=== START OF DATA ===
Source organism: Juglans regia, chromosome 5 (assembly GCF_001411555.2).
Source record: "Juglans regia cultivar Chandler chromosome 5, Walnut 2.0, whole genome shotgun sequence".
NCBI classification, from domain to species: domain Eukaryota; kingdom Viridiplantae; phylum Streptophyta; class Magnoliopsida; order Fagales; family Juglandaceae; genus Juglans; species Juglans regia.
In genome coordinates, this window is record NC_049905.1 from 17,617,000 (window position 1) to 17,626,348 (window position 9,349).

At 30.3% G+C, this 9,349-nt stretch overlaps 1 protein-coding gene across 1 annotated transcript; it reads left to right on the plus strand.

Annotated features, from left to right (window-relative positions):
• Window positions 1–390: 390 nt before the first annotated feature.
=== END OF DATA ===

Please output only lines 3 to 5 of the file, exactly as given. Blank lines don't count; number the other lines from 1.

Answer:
NCBI classification, from domain to species: domain Eukaryota; kingdom Viridiplantae; phylum Streptophyta; class Magnoliopsida; order Fagales; family Juglandaceae; genus Juglans; species Juglans regia.
In genome coordinates, this window is record NC_049905.1 from 17,617,000 (window position 1) to 17,626,348 (window position 9,349).

At 30.3% G+C, this 9,349-nt stretch overlaps 1 protein-coding gene across 1 annotated transcript; it reads left to right on the plus strand.